From the collections at the Leavenworth County Historical Society and Museum. Reprinted with permission from The Leavenworth County Historical Society and Museum and the Leavenworth Times. Donated by Debra Graden.
Reading a story written by Frank J. Ryan, secretary of state, who recalled his boyhood days at the Morris school, has prompted another "pupil" to write some recollections of Leavenworth in the earlier days.
This "pupil" writes as follows:
"In writing of the Morris school, I wonder how many remember the frame building on the Fifth street side of those grounds, where two rooms were used. It was set rather high as Fifth street had just been graded. Miss Belle Gird was one of the teachers and I do not remember the other one. The building of the Morris school gave us ample opportunity to take dares in walking on the trestle work, it being all cellar underneath so it was a risky undertaking. Our first principals and teachers came down from the east, among whom were Professor Stowell, McVicker Carmichiel and Williams, while the three women instructors were Misses Porter, Gassett and Meade. Miss Meade afterward was married to Mr. Lewis Mayo. A normal school was started then to train teachers from our midst. Professor Wherrell was in charge.
"Osage Street school was in charge of Professors McCarthy and Putnam. Old churches and houses were used to take care of the over-flow, one on the corner of Sixth and Osage and one on the corner of West Seventh and Oak. After the high school was removed from the Morris it was housed in the first floor of the Oak Street school with Professor Grant in charge. We moved upstairs later on and the graded schools with Professor Grant in charge took our place. Doctor Langworthy, Judge Hacker and Col. Ed Little were teaching at the same time. Doctor Lane was principal of the Morris. The high school later moved to the old Westminister church on Walnut street, where Capt. Wilson Lowe organized the first corps of cadets--finally into the present building, in 1904.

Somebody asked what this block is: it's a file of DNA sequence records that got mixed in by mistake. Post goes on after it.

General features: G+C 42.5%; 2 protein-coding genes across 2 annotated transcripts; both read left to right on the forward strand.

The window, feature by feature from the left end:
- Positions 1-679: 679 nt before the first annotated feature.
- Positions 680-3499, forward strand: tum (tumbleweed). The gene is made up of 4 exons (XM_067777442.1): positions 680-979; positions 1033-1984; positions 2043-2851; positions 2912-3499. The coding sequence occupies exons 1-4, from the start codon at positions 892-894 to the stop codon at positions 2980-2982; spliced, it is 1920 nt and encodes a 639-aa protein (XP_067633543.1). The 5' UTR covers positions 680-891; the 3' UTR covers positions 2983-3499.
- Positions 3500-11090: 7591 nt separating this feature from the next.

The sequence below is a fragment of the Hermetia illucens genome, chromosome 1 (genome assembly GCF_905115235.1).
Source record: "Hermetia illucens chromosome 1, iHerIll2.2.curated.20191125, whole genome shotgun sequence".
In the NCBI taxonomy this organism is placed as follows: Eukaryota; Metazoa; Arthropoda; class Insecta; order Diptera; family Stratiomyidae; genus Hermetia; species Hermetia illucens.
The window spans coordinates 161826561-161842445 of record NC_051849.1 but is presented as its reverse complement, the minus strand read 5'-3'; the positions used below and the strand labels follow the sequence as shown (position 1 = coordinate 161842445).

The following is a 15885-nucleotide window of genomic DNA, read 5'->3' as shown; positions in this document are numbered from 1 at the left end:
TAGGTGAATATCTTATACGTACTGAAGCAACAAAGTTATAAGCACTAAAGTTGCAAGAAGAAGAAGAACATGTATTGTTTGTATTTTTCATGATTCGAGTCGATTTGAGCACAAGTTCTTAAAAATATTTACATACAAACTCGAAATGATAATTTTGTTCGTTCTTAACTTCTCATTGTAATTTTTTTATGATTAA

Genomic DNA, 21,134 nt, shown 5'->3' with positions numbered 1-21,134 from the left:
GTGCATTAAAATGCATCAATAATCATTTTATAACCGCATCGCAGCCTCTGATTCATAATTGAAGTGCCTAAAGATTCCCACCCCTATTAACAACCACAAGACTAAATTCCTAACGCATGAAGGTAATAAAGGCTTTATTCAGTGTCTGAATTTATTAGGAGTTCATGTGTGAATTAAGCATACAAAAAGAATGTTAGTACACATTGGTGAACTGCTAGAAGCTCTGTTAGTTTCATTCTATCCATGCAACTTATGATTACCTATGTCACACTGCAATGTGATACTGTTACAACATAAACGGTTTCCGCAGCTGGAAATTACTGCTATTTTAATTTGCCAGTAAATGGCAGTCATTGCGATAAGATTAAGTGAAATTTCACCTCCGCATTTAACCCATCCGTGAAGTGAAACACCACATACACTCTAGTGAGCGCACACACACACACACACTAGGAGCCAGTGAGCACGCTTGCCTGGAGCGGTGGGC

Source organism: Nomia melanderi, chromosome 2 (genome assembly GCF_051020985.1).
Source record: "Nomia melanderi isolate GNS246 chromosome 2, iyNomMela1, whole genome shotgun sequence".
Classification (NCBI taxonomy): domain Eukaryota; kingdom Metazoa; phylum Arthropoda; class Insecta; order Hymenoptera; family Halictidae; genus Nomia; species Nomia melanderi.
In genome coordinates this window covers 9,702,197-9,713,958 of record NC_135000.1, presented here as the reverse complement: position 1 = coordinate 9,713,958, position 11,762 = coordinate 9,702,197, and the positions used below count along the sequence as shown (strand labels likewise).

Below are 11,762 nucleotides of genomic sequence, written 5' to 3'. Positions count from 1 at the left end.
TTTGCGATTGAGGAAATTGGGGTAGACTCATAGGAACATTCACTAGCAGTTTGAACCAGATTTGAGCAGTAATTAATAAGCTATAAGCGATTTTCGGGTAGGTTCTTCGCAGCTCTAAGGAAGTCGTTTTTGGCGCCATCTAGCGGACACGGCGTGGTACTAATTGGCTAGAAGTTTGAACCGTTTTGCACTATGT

"In those days no speedy auto got us to school on time. The best we could get was the old street car drawn by a mule, on whose neck was hung a cow-bell. The Cathedral was built in the early sixties and during the noon hour one of our greatest pleasures was to watch the Italian artists on their scaffolds, painting pictures on the ceiling and walls. Across the street was Hiberian Hall and the space between was colder than "Greenland's Icy Mountains."
"The Catholic school was in a framed structure near its present location and was in charge of Mr. James McAuliffe, while the brick structure west of the bishop's house was used as a girl's seminary--afterward removed to St. Mary's. The chief cross-town street was Fifth. The bridge had a high iron structure in the middle in order to divide traffic and over each end was a sign, '$5 Fine for Driving Faster Than A Walk;' I wonder how the old bridge would have withstood the trucks and autos that now go thundering along.
"Third street was now graded through and the court house built. If you notice the grounds south of the present jail you will see how much of a grade it was. Before building the court house the hill, on which stood the old jail, was graded down. This caused the big cut on Fourth street which destroyed Governor's Carney's property (where the high school, Methodist church, library, Presbyterian church and manse now stand.) this property was surrounded with a stone wall and iron fence; the walls held for many a day but finally caved in and a portion of this wall is now used for a sidewalk north of the church and east of the school, the stone was soft and now has a well worn groove in the center and is a most distressing walk to pass over. The old jail was surrounded by a high stockade and was north of where the court house now stands. At its foot was a famous spring, whose waters were caught and held by a vat from Kunz brewery (now headquarters for the R.O.T.C.) From this grading Fourth street was formed. Before this we walked down the hill to the creek, then stepping stones and an incline up to Choctaw street. On the southwest corner of Fourth and Choctaw was Craig's soap factory and near it Munson and Burrows planing mill.
"Our graduating exercises for several years were on the third floor of the Laing building (now Manufacturers' National bank) and the graduates assembled at the head of the staircase on the second floor, where Doctor Boyd had his dental office. The steps then were at the north end of the building. There was no stage in those days, with scenery and other accessories, but just an elevated platform at the south end of the hall; here, too, we heard the violinist, Ole Bull; blind Tom played for us on the piano--Siamese Twins and last but not least was General Tom Thumb and his wife. It was quite a thrill to have the general and his wife walk down the tram-way which was built down to the center of the hall. Here, too, the Presbyterian church held services, while waiting to move into their new home on Walnut between Fourth and Fifth. Plummer's Hall was among the first dancing halls and was in the vicinity of the small brick structures recently torn down by Mr. Blochberger. These buildings were used as blacksmith shops. Where Mehl and Schott's now stands was a marble yard and all the good business buildings were nearer the river and no one thought business would ever reach Fifth street."